"Congress shall make no law respecting an establishment of religion, or prohibiting the free exercise thereof."
That's our First Amendment right—it's called the freedom of religion.
This protection guarantees we'll never have a statewide religion—like what we had in England—and it also safeguards our right to exercise, or live out, our religion freely.
Unfortunately, the First Amendment is under attack today. So it's important to clearly define exactly what we are talking about when it comes to our first freedom because so much is at stake.
Headlines regarding religious liberty are often misleading, and surveys are even more so, depending on how the questions are asked.
A recent headline last week asked the question, "Is it acceptable for Christian business owners to refuse service to gay people?" At first glance, most honest Americans would say, "Of course not!"
This was our reaction as well, because in our mind we could easily replace the words "gay people" with any number of other folks and answer the question the exact same way: "Of course not! If you're in business you should serve everyone."
But this response doesn't actually answer the real question, which should be, "Is it acceptable for Christian business owners to be forced by government to service ceremonies, events or messages that are against their beliefs?"
You see, this conversation or debate over religious liberty has been framed to suggest Christian business owners are refusing to serve gay people in this country—when in actuality nothing could be further from the truth.
Religious objections in the marketplace have nothing to do with refusing to service people. Rather, they have everything to do with forced participation in ceremonies, messages and events that are against believers' consciences.
In our own business, we've sold more than 20,000 homes in 14 years across 35 states in this country, and never one time have we refused service to gay people—not once. This is the same story for nearly every Christian business owner in America.
Discrimination against gay people simply does not exist. To say otherwise is disingenuous at best and misleading at worst.
Yet the headlines continue, blurring this critical distinction as masses of people are led astray on the issue.
Check out this scenario and see what you think in terms of religious liberty:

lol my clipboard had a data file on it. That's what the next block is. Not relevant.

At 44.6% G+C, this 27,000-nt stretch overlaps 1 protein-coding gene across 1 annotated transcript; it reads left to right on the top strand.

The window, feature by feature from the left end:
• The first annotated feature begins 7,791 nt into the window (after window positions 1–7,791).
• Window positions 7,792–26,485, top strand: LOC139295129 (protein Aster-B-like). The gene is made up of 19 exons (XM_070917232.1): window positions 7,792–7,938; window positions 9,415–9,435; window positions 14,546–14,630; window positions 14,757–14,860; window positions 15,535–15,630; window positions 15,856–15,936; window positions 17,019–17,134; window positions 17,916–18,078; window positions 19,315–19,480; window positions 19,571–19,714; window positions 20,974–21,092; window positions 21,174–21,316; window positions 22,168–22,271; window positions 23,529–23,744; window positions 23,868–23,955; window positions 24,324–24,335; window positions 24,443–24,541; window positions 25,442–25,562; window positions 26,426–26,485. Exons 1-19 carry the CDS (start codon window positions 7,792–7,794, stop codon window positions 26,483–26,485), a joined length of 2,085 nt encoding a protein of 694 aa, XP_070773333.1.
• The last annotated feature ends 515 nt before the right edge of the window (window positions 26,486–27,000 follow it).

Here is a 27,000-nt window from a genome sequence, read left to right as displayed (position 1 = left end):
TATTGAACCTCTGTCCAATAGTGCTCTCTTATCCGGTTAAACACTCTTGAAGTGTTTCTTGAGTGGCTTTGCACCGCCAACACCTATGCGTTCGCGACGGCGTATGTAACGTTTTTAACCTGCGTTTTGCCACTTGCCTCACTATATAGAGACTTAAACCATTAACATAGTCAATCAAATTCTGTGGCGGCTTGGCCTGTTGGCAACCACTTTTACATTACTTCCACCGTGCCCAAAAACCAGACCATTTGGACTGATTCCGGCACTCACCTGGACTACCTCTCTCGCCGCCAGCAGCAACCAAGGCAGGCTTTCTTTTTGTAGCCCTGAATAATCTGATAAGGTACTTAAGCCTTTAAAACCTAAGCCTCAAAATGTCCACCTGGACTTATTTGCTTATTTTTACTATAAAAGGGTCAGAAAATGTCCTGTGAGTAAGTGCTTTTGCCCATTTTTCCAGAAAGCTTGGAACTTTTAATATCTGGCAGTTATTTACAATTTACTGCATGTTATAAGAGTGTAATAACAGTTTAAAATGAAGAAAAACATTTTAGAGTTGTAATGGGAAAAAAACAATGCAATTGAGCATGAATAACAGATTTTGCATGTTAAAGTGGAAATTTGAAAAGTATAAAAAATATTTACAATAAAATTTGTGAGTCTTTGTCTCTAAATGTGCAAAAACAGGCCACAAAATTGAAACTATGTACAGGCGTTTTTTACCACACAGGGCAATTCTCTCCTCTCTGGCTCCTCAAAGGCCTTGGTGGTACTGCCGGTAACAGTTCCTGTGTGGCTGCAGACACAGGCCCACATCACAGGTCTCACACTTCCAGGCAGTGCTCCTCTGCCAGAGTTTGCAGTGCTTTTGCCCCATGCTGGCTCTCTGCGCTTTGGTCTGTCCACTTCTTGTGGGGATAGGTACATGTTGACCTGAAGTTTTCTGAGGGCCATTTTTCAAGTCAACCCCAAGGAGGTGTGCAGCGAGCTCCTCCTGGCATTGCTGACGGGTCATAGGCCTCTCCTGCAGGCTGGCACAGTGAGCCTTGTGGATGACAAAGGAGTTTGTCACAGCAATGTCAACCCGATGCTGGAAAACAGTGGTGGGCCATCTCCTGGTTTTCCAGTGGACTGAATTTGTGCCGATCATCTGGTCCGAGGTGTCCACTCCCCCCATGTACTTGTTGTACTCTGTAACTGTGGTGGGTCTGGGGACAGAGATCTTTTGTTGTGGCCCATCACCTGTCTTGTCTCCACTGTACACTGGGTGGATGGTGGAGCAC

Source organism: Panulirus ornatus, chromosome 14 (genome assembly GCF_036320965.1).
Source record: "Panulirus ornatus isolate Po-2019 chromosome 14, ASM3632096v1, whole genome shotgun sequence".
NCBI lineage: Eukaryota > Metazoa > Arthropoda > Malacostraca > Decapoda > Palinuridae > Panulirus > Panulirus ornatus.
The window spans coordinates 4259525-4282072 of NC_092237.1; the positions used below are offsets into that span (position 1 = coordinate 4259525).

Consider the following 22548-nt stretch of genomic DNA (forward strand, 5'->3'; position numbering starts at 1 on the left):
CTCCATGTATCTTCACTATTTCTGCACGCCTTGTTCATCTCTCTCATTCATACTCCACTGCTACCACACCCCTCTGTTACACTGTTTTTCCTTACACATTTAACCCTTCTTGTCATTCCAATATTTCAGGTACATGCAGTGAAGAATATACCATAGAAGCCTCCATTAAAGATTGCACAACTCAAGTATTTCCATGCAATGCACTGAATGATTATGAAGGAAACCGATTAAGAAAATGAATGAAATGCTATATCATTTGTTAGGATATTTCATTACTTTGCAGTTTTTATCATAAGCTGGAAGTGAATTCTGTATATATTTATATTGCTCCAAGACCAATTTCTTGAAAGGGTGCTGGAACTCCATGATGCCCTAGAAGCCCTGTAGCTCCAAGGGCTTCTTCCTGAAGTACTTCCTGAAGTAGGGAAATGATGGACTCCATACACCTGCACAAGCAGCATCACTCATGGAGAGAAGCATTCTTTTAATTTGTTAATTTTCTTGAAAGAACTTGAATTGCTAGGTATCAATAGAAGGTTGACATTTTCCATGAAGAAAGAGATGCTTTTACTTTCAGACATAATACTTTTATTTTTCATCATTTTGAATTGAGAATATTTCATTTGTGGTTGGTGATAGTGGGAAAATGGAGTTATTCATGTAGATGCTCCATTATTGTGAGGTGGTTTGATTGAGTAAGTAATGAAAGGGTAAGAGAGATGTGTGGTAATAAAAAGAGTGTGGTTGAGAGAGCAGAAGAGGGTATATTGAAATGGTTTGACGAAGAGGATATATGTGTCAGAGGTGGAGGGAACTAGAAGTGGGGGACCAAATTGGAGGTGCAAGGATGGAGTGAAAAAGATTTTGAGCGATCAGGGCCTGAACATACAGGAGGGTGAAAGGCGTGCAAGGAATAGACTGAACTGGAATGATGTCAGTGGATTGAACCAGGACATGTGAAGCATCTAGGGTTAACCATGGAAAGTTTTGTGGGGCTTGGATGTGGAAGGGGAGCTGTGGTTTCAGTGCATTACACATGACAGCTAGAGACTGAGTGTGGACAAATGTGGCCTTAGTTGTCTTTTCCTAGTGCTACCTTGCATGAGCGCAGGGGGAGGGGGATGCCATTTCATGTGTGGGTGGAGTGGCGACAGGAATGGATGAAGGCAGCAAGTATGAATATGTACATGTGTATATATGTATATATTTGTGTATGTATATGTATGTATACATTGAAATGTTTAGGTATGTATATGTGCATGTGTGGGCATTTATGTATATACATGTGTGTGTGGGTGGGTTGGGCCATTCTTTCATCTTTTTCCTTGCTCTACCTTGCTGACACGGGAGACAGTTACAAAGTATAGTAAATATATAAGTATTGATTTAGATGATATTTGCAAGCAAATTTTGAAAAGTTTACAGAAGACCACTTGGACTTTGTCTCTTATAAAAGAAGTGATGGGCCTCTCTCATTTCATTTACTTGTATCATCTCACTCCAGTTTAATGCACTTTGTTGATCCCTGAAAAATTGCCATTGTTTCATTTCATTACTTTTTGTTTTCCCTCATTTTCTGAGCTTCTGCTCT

Imagine you're a Christian who owns a local print shop. You also lead marriage seminars at the church and help families stay together and thrive in unity. One day, a couple you've counseled through the years files for divorce because the husband was caught cheating on his wife. He ends up leaving her and the kids—rejecting all the counseling you've given him over the years.
Then he decides to get married to his lover and asks your business to print the invitations for his wedding. You decline, based on your religious conviction that what he has done is wrong. You just can't stomach what he has done to his family.
All good, right?
Well, what if his lover was a man? Should you then be forced to participate in the wedding?
Honestly, it doesn't really matter what choice you would make as to whether or not you would print the invitations—but what does matter is whether or not you should be forced to print them.
That's the crucial distinction.
Here's another scenario:
You own a marketing company and are a recovering alcoholic. The abuse of alcohol nearly destroyed your family, but you got help through Alcoholics Anonymous and cleaned up your life. As a result of your newfound sobriety, you vow never to touch alcohol again, and you even go a step further by promising your family and employees you'll never allow your business to promote events that sell alcohol.
Then you're asked to do a direct marketing campaign for the Saint Patrick's Day Parade—an event where you know alcohol will be sold. You refuse, based on your conscience.
All good, right?
Well, what if it was the local gay-pride event? Should you then be forced to market the parade?
Do you see where this leads?
Failing to clearly distinguish the lines between people and events, messages and ceremonies will result in a significant loss of freedom in this country. It's time we start fighting back.
Ronald Reagan prophetically warned: "Freedom is never more than one generation away from extinction. We didn't pass it to our children in the bloodstream. It must be fought for, protected and handed on for them to do the same, or one day we will spend our sunset years telling our children and our children's children what it was once like in the United States where men were free."
The freedom of religion must be fought for and protected because the stakes are so high today.
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